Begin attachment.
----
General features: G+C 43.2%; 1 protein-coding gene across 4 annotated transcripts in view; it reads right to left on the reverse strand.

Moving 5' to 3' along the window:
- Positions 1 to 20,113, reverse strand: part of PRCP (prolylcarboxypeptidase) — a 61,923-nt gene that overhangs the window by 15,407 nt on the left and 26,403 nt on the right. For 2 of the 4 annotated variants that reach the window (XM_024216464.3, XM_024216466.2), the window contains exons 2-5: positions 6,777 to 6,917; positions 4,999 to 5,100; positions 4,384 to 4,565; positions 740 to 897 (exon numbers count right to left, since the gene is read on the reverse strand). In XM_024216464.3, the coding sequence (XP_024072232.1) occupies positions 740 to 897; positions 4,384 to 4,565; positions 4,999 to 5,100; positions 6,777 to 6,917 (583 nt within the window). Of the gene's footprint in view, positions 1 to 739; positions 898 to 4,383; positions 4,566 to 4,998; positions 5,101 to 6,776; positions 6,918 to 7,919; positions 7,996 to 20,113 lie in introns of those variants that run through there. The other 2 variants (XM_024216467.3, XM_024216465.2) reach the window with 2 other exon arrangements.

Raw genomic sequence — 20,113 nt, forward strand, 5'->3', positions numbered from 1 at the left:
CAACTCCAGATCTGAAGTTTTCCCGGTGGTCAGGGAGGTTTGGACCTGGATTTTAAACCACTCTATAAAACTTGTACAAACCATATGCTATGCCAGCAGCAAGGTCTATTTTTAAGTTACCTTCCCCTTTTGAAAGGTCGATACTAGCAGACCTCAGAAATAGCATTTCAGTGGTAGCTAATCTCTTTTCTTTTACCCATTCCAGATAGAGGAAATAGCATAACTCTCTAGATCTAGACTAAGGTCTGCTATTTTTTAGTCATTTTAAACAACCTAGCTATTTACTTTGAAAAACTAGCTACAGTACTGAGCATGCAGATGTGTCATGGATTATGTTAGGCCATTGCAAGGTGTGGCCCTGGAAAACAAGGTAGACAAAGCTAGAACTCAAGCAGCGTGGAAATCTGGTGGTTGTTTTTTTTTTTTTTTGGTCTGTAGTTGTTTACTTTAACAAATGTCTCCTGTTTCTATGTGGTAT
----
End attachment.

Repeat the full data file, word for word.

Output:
General features: G+C 43.2%; 1 protein-coding gene across 4 annotated transcripts in view; it reads right to left on the reverse strand.

Moving 5' to 3' along the window:
- Positions 1 to 20,113, reverse strand: part of PRCP (prolylcarboxypeptidase) — a 61,923-nt gene that overhangs the window by 15,407 nt on the left and 26,403 nt on the right. For 2 of the 4 annotated variants that reach the window (XM_024216464.3, XM_024216466.2), the window contains exons 2-5: positions 6,777 to 6,917; positions 4,999 to 5,100; positions 4,384 to 4,565; positions 740 to 897 (exon numbers count right to left, since the gene is read on the reverse strand). In XM_024216464.3, the coding sequence (XP_024072232.1) occupies positions 740 to 897; positions 4,384 to 4,565; positions 4,999 to 5,100; positions 6,777 to 6,917 (583 nt within the window). Of the gene's footprint in view, positions 1 to 739; positions 898 to 4,383; positions 4,566 to 4,998; positions 5,101 to 6,776; positions 6,918 to 7,919; positions 7,996 to 20,113 lie in introns of those variants that run through there. The other 2 variants (XM_024216467.3, XM_024216465.2) reach the window with 2 other exon arrangements.

Raw genomic sequence — 20,113 nt, forward strand, 5'->3', positions numbered from 1 at the left:
CAACTCCAGATCTGAAGTTTTCCCGGTGGTCAGGGAGGTTTGGACCTGGATTTTAAACCACTCTATAAAACTTGTACAAACCATATGCTATGCCAGCAGCAAGGTCTATTTTTAAGTTACCTTCCCCTTTTGAAAGGTCGATACTAGCAGACCTCAGAAATAGCATTTCAGTGGTAGCTAATCTCTTTTCTTTTACCCATTCCAGATAGAGGAAATAGCATAACTCTCTAGATCTAGACTAAGGTCTGCTATTTTTTAGTCATTTTAAACAACCTAGCTATTTACTTTGAAAAACTAGCTACAGTACTGAGCATGCAGATGTGTCATGGATTATGTTAGGCCATTGCAAGGTGTGGCCCTGGAAAACAAGGTAGACAAAGCTAGAACTCAAGCAGCGTGGAAATCTGGTGGTTGTTTTTTTTTTTTTTTGGTCTGTAGTTGTTTACTTTAACAAATGTCTCCTGTTTCTATGTGGTAT